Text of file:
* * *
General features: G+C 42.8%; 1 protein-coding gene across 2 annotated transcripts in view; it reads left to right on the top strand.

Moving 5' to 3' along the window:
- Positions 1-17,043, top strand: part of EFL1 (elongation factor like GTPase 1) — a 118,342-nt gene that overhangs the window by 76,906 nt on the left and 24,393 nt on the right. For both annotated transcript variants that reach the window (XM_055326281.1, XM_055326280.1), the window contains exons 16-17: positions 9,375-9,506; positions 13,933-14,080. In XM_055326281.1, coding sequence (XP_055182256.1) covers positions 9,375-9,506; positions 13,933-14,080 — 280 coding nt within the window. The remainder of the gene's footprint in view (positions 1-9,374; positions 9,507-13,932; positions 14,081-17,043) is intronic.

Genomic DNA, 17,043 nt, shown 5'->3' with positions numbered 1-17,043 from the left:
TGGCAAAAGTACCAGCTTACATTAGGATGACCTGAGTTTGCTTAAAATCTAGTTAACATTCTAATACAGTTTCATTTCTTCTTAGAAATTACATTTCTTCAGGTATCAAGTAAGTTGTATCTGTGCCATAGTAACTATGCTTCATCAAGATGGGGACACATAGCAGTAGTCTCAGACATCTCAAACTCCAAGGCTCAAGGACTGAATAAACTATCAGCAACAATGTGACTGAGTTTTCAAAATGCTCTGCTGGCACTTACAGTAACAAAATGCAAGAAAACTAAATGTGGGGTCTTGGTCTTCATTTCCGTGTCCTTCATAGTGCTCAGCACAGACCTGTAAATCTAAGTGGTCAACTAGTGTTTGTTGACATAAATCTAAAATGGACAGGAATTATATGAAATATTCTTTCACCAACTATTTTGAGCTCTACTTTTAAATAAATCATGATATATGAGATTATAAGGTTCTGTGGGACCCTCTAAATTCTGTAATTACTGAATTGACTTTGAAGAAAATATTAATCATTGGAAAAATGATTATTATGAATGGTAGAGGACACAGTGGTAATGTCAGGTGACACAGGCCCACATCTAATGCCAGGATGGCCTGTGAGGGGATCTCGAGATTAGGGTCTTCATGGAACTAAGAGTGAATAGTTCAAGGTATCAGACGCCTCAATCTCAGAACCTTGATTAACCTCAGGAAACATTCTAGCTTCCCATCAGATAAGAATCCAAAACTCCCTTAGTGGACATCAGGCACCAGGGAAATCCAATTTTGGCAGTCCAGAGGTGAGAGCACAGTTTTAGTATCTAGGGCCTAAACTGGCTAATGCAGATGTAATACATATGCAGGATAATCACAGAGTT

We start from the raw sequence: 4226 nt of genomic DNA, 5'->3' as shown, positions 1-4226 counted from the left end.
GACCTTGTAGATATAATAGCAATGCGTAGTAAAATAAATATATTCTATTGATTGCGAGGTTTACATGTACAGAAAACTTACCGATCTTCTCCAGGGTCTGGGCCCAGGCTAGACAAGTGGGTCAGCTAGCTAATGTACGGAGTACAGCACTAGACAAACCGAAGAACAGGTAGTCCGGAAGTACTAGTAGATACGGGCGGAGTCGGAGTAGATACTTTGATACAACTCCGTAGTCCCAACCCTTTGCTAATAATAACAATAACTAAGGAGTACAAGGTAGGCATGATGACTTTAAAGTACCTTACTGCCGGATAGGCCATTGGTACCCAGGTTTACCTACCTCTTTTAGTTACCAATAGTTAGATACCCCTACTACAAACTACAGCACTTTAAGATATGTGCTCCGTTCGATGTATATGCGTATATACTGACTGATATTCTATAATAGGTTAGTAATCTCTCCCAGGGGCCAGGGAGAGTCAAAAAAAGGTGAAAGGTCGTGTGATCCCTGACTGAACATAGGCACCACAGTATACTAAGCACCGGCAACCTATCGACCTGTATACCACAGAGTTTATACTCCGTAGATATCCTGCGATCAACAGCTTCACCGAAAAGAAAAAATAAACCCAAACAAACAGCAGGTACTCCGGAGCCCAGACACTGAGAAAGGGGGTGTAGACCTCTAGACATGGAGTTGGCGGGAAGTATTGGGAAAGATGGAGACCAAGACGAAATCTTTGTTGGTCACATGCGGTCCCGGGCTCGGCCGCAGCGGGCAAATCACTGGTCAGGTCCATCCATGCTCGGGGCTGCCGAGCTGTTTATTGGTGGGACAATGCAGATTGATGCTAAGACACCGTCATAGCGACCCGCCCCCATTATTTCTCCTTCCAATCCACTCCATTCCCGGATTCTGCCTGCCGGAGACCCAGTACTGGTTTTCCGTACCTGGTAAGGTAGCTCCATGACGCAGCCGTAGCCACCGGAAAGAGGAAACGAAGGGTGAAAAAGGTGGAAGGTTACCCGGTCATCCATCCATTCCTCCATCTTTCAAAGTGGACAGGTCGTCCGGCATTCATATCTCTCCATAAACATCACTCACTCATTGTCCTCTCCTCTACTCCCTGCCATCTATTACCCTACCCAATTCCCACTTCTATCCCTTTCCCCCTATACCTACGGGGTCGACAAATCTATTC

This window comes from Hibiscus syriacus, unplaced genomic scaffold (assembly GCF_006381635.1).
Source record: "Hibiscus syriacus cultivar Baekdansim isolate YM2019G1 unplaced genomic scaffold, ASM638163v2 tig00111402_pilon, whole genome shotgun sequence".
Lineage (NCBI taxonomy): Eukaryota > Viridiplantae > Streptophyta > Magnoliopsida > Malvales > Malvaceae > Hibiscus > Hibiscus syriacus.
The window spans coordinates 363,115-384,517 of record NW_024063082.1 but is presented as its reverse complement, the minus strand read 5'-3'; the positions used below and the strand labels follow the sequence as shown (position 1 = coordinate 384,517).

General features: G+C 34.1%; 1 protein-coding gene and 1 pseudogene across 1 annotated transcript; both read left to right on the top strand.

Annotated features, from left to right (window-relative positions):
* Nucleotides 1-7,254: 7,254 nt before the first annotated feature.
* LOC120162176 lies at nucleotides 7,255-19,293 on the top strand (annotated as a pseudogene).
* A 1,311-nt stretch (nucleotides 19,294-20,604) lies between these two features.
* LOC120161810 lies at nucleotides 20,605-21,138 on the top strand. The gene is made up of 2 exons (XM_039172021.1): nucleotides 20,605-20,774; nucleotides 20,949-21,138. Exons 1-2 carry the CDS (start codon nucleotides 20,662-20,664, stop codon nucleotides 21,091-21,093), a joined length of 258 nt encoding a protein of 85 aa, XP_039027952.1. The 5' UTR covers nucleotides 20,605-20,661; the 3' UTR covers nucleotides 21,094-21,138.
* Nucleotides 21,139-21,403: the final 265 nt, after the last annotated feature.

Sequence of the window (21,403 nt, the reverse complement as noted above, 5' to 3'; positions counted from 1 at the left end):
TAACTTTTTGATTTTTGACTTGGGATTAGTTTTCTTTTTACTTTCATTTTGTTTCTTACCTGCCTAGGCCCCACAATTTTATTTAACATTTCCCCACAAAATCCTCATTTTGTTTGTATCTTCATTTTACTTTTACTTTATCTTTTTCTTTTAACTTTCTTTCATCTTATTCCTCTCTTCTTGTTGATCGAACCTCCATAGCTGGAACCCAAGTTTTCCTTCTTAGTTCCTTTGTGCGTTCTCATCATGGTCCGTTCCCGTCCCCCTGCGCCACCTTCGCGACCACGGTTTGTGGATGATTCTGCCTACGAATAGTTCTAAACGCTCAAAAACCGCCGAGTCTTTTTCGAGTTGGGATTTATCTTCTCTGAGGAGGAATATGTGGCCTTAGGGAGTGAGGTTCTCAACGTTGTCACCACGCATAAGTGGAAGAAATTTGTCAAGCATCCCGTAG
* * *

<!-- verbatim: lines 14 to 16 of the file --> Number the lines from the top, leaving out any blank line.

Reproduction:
* Nucleotides 1-7,254: 7,254 nt before the first annotated feature.
* LOC120162176 lies at nucleotides 7,255-19,293 on the top strand (annotated as a pseudogene).
* A 1,311-nt stretch (nucleotides 19,294-20,604) lies between these two features.